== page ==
Ever wondered what goes on behind the scenes in the costume department of MARVEL’s Agents of S.H.I.E.L.D? While we were on set, we got an inside look from Costume Designer Ann Foley.
What an amazing job she has! Take a look at what we chatted about.
Interview with Costume Designer Ann Foley
Upon entering the Costume Department, Agents of S.H.I.E.L.D. costume designer Ann Foley showed us her vision boards. They hung on the walls and walking further into the costume department there were the working closets of the entire cast. Some we were able to see included Coulson, Ward, Fitz, May, and others.
What’s a closet?
A closet, the working closet is where I pull their clothes for each episode. I have a little closet that I use for all my fittings, for each and every episode. In my vision board over there, these are ideas that I had at the beginning of last season that I used to show the producers and even the cast of where we were going with each one of them, so that we could create six really strong identifiable characters.
How awesome is it to have a job where you do a vision board as part of your job?
It was really fun. It was really fun, and a lot of this stuff was inspiration for season one. I have a few things up there for season two, and as most of you guys know, there was a big progression in the cast from season one towards the end and the fall of S.H.I.E.L.D., we went a little darker and everybody grew up. So season two, it was a little darker. It was a little edgier. It was actually a fun, it was kind of a nice change.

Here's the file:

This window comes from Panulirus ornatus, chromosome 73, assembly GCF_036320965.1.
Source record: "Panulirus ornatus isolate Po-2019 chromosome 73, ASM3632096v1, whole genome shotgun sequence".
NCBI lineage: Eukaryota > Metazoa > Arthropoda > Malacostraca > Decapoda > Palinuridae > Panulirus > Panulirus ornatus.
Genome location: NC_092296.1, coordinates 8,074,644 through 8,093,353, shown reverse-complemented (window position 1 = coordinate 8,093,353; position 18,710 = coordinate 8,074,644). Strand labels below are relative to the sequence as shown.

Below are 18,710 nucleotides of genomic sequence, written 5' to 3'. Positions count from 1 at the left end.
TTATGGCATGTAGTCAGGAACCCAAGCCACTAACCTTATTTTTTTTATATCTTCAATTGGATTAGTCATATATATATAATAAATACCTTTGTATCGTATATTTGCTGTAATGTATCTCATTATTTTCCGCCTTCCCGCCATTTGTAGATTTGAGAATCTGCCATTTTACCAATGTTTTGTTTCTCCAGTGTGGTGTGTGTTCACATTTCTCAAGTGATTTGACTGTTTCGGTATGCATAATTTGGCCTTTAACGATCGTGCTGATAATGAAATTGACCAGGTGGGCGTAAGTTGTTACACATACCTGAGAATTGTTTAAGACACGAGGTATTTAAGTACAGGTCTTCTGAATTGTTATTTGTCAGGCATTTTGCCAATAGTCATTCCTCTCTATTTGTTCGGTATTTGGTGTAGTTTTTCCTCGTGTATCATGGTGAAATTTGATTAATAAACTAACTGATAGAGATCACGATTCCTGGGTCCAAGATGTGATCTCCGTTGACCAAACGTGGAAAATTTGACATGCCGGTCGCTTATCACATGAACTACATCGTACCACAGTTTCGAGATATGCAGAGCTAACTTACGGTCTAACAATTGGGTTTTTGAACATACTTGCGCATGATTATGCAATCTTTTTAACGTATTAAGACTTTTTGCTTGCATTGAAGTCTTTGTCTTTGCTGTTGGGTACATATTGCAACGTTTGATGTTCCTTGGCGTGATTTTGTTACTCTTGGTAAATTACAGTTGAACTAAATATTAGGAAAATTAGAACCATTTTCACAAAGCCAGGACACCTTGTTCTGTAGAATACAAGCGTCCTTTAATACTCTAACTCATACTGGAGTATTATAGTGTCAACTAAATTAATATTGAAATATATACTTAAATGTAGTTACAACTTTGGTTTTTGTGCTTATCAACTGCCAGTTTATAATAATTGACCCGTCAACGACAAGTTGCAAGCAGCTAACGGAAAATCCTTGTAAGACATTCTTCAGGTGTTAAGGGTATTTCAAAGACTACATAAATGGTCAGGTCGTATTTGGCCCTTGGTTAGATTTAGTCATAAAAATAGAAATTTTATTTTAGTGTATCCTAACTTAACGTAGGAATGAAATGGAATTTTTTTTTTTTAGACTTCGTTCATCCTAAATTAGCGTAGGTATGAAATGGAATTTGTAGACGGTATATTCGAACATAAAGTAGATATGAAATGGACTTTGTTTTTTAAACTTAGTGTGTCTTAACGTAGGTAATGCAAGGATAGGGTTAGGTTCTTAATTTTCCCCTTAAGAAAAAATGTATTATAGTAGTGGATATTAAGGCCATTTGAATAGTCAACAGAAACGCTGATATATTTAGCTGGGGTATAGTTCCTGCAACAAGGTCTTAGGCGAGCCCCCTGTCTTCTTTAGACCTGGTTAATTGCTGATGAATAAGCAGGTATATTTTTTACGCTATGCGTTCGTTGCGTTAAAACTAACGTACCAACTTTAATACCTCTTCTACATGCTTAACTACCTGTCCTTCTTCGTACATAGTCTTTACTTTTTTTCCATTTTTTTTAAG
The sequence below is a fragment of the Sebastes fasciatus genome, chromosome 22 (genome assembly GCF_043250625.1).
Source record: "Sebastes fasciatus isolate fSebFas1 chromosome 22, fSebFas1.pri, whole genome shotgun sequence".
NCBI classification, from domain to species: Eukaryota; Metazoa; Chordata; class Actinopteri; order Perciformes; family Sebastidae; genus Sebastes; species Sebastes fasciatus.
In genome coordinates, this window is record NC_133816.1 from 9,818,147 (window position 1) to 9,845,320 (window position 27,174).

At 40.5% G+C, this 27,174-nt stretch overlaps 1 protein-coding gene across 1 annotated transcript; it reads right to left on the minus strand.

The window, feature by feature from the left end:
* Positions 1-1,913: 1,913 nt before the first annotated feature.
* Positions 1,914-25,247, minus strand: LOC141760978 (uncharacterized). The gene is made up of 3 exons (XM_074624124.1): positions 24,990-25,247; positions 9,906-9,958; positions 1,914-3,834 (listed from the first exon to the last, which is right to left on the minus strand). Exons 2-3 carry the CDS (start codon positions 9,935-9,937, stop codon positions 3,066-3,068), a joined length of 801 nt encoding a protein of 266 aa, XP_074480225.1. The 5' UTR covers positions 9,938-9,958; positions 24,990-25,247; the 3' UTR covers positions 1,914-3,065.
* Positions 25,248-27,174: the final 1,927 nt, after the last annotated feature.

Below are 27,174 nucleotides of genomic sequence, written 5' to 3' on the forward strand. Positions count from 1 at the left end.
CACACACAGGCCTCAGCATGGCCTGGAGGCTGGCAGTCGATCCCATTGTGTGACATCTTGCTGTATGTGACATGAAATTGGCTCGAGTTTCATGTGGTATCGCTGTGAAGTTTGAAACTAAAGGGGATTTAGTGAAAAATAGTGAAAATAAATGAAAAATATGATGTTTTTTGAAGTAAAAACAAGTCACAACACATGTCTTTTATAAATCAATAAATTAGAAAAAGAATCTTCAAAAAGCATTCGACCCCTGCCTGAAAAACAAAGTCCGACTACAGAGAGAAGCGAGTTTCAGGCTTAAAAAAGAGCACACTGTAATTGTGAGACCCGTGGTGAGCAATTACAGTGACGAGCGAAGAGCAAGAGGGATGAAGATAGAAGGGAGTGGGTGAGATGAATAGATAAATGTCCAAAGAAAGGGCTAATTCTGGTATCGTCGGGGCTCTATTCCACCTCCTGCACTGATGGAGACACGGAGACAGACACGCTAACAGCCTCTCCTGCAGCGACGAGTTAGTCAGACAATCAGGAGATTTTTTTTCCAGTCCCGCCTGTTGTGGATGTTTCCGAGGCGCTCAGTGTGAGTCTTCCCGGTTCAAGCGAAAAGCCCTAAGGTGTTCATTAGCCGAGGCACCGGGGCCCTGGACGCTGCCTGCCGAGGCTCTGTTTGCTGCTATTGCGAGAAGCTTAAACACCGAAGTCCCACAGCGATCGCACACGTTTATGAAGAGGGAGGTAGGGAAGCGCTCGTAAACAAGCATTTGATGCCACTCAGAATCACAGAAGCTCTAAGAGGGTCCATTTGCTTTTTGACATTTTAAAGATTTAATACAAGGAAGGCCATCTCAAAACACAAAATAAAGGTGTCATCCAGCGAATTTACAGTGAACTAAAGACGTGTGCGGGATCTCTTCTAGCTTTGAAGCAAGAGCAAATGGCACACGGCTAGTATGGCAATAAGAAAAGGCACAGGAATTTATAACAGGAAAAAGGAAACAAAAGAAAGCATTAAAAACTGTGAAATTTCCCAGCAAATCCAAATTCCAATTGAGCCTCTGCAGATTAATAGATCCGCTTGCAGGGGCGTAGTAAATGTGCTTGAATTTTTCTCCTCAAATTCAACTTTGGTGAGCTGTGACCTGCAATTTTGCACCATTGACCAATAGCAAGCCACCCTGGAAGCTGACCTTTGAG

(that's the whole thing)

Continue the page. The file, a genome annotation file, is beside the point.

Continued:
Walking through the closet on our way to Ann’s workroom, she shared some more information on the clothing.
We saw Mockingbird’s coats from the first time we see her on screen ad Hunter’s leather jackets that he’s been wearing on film. We also saw Coulson’s ties and suits, along with the permanent working stock, including budget suits for her S.H.I.E.L.D. agents.
What kind of background do you have in a typical episode?
It depends. We could be shooting somewhere in Europe. Last year we had a really fabulous, probably one of my favorite episodes, was when we were in Russia and we did a little Russian bar. That was amazing. So that’s what we do. We pull from my permanent stock to address…
Do you have measurements for everyone that comes in? Do you know the sizes?
For specific background we get their sizes and then we pull clothes specifically to them. Definitely for the cast. Any day players that come in, I get their sizes, everybody comes in for a fitting. Every single person on the show pretty much, whether they have one line or they have a big arc, they come in and I dress them all.